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Last Updated: 31 July 2012

Cluster Munition Ban Policy

The Republic of Namibia signed the Convention on Cluster Munitions on 3 December 2008.

In May 2012, a government official confirmed that Namibia intends to ratify the Convention on Cluster Munitions and committed to provide further information at the convention’s Third Meeting of States Parties in September 2012.[1]Previously, an official told the CMC that the government had approved ratification and aimed to complete the process by the end of 2010.[2]

Namibia participated in two Africa regional meetings held during the Oslo Process that produced the Convention on Cluster Munitions.[3]Ithas continued to engage in the work of the convention. Namibiaattended the convention’s First Meeting of States Parties in Vientiane, Lao PDR in November 2010 andthe Second Meeting of States Parties in Beirut, Lebanon in September 2011, but did not make any statements at either meeting. Namibia did not attend the convention’s intersessional meetings in Geneva in June 2011 or April 2012.

Namibia attended the Accra Regional Conference on the Universalization of the Convention onCluster Munitionsin May 2012, where it provided an update on ratification. At the conference, Namibia endorsed the Accra Universalization Action Plan, which among other actions, encourages states not party to the convention to “take all necessary steps” to ratify by the convention’s Third Meeting of States Parties in September 2012.

Namibia is a State Party to the Mine Ban Treaty.

Convention on Conventional Weapons

Namibia is not a party to the Convention on Conventional Weapons (CCW), but it attended the CCW’s Fourth Review Conference in November 2011 as an observer. On the final day of the conference, Namibia was one of 50 countries that issued a joint statement declaring that there was no consensus on the draft protocol and that it did not address fundamental humanitarian concerns.[4] The Review Conference ended without reaching agreement on the draft protocol, thus concluding the CCW’s work on cluster munitions.

Use, production, transfer, and stockpiling

Namibia has stated that it does not stockpile cluster munitions.[5] It is not known to have used, produced, imported, or exported them. It is, however, reported to possess Grad 122mm surface-to-surface rockets, but it is not known if these include versions with submunition payloads.[6]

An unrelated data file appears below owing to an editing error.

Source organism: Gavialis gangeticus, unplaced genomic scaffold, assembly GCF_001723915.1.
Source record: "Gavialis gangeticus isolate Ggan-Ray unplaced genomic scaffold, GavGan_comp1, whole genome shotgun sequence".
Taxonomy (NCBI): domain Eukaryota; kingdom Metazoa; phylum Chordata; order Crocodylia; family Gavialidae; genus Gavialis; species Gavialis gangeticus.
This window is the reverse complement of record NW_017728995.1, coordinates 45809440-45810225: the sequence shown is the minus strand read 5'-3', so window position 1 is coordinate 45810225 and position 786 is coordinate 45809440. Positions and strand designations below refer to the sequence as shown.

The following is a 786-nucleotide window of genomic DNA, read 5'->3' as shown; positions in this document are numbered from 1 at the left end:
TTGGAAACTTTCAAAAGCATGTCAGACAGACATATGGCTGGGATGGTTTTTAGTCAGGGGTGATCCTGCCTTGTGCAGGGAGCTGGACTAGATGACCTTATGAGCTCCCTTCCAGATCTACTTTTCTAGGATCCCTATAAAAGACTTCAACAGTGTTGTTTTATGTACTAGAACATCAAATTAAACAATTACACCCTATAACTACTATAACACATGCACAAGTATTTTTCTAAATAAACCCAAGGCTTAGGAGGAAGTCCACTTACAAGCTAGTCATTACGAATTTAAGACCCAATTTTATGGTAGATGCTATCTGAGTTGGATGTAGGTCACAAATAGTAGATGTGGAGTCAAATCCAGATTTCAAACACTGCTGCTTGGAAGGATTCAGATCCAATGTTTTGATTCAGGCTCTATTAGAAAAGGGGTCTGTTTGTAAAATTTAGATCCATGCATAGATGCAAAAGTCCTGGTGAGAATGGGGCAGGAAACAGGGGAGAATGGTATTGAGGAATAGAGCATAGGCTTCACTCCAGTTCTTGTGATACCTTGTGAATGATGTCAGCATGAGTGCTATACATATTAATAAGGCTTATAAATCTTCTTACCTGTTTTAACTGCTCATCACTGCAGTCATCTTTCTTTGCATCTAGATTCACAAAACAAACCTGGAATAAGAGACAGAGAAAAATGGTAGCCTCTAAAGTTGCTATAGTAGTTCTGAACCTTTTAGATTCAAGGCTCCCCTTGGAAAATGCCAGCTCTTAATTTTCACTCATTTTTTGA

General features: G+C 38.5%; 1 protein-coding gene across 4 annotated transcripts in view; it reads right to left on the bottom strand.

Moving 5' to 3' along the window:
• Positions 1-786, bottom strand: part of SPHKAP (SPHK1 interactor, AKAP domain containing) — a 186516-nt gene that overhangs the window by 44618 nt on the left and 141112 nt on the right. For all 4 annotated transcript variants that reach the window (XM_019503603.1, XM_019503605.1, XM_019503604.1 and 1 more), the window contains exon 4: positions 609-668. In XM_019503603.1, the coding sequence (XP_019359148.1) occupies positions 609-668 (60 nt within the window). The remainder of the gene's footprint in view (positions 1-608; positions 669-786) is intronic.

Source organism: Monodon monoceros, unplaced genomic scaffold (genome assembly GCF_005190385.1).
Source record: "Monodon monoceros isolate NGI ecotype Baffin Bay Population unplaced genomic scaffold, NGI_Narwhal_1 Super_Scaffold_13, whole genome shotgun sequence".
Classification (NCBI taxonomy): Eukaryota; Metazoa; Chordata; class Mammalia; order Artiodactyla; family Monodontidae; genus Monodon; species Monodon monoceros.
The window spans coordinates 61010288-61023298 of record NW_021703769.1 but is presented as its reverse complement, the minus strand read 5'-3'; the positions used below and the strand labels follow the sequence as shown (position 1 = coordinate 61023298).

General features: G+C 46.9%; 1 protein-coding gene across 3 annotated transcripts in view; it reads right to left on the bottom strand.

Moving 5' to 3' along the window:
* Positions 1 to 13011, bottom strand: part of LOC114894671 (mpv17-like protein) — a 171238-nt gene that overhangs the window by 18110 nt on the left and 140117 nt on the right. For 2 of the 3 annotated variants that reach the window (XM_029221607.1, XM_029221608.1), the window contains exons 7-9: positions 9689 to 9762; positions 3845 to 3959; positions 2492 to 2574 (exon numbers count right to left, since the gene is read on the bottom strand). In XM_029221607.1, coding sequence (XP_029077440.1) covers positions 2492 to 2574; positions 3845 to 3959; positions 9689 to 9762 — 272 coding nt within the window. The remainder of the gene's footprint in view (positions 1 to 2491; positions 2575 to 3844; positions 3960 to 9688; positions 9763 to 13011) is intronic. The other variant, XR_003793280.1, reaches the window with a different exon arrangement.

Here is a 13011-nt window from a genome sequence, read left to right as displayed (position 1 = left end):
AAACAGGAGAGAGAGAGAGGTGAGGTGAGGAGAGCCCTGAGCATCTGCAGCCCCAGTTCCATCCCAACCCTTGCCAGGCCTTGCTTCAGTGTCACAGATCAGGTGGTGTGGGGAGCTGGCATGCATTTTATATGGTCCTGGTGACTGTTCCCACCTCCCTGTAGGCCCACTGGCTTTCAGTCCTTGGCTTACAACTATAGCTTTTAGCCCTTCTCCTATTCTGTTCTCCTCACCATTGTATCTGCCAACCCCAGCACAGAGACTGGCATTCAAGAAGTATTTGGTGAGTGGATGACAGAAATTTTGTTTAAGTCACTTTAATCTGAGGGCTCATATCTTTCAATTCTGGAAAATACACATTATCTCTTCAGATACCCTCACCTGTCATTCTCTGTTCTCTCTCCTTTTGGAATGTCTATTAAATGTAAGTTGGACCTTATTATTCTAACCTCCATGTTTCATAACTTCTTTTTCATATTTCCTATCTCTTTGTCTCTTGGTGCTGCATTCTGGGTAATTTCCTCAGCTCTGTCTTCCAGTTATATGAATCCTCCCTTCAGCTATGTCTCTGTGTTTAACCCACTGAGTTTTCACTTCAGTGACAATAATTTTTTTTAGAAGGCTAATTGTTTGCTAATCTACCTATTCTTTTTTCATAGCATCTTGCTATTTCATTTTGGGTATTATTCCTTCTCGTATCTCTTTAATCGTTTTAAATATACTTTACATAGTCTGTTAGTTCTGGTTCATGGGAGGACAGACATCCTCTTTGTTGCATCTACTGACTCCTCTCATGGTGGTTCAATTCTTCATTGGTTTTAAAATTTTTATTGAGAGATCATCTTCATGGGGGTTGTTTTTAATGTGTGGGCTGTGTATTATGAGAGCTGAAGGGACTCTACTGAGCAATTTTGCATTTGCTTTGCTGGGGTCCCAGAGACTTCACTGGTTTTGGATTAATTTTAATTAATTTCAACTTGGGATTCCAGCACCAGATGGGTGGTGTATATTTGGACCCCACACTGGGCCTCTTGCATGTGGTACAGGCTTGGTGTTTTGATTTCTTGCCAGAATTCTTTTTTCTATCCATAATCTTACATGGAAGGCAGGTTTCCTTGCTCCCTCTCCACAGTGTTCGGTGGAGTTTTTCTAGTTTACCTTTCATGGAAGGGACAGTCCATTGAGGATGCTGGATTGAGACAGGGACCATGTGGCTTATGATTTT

[1] Statement of Namibia, Accra Regional Conference on the Universalization of the Convention on Cluster Munitions, 28 May 2012. Notes by the CMC.

[2] CMC meeting with Namibia delegate, International Conference on the Convention on Cluster Munitions, Santiago, 7–9 June 2010. Notes by the CMC.

[3]For detail on Namibia’s policy and practice regarding cluster munitions through early 2009, see Human Rights Watch and Landmine Action, Banning Cluster Munitions: Government Policy and Practice (Ottawa: Mines Action Canada, May 2009), p. 123.

[4]Joint Statement read by Costa Rica, on behalf of Afghanistan, Angola, Austria, Bolivia, Burkina Faso, Chile, Colombia, Congo, Costa Rica, Democratic Republic of Congo, Denmark, Djibouti, Ecuador, El Salvador, Ghana, Guatemala, Guinea, Guinea-Bissau, Haiti, Holy See, Honduras, Iceland, Lao PDR, Lebanon, Lesotho, Liechtenstein, Liberia, Madagascar, Mali, Mexico, Mozambique, Namibia, Nicaragua, Niger, Nigeria, Norway, Panama, Paraguay, Senegal, Slovenia, South Africa, Spain, Sudan, Togo, Tunisia, Uganda, Uruguay, Venezuela, Zambia and Zimbabwe. CCW Fourth Review Conference, Geneva, 25 November 2011. List confirmed in email from BantanNugroho, Head of the CCW Implementation Support Unit, UN Department for Disarmament Affairs, 1 June 2012.

[5] Statement of Namibia, Kampala Conference on the Convention on Cluster Munitions, 30 September 2008. Notesby the CMC.

[6] International Institute for Strategic Studies, The Military Balance 2011 (London: Routledge, 2011), p. 434.